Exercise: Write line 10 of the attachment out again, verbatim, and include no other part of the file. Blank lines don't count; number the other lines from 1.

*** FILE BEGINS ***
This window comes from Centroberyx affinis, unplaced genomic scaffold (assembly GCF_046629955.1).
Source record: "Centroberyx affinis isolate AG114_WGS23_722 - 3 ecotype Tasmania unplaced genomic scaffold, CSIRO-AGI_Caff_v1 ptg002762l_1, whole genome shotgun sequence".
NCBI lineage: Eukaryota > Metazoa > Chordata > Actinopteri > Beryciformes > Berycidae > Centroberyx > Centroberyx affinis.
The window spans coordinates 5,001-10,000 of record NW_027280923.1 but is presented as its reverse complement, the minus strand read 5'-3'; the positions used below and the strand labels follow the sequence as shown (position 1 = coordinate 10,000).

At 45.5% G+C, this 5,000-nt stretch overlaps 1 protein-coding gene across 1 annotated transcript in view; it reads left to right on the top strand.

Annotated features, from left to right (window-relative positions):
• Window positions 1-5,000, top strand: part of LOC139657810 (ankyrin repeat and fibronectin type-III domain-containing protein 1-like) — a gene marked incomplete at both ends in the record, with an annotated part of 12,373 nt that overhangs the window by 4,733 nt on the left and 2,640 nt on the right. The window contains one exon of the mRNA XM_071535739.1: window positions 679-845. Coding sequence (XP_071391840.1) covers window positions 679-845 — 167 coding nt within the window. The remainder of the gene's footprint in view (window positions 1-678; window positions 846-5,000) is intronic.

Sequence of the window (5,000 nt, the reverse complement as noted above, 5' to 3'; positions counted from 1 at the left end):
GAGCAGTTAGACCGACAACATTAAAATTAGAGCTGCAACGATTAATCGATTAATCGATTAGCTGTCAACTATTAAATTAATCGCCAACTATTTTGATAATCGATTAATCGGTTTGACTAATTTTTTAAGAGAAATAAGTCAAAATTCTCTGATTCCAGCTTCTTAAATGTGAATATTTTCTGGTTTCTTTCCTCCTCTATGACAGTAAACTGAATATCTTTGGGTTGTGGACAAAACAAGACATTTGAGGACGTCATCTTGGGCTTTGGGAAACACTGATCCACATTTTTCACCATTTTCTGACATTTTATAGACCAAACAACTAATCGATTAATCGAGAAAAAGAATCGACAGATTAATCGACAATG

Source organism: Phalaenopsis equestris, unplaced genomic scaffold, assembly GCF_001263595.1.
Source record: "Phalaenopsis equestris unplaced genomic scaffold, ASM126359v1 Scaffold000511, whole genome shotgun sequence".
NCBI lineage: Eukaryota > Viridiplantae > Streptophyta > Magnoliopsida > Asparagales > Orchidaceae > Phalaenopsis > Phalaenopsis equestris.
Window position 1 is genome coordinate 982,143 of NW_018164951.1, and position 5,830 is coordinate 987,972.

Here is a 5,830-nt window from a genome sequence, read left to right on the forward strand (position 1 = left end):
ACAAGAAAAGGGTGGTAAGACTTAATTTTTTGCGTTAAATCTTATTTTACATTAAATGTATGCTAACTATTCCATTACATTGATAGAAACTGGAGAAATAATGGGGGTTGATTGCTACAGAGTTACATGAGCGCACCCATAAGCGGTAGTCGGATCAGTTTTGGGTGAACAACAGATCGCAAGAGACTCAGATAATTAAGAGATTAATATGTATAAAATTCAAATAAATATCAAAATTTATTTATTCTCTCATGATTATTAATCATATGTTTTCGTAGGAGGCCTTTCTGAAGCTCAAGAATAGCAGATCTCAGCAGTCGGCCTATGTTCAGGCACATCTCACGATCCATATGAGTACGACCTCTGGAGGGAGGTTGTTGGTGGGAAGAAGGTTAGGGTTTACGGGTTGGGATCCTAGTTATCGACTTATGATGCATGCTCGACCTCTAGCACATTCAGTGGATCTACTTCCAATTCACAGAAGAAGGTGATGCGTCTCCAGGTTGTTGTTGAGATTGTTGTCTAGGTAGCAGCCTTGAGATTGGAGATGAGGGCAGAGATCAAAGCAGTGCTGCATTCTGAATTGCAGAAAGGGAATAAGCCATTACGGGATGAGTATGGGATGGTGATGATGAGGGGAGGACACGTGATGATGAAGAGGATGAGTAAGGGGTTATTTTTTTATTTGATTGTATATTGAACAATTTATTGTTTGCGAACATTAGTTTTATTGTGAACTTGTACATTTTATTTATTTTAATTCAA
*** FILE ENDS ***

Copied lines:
Source organism: Phalaenopsis equestris, unplaced genomic scaffold, assembly GCF_001263595.1.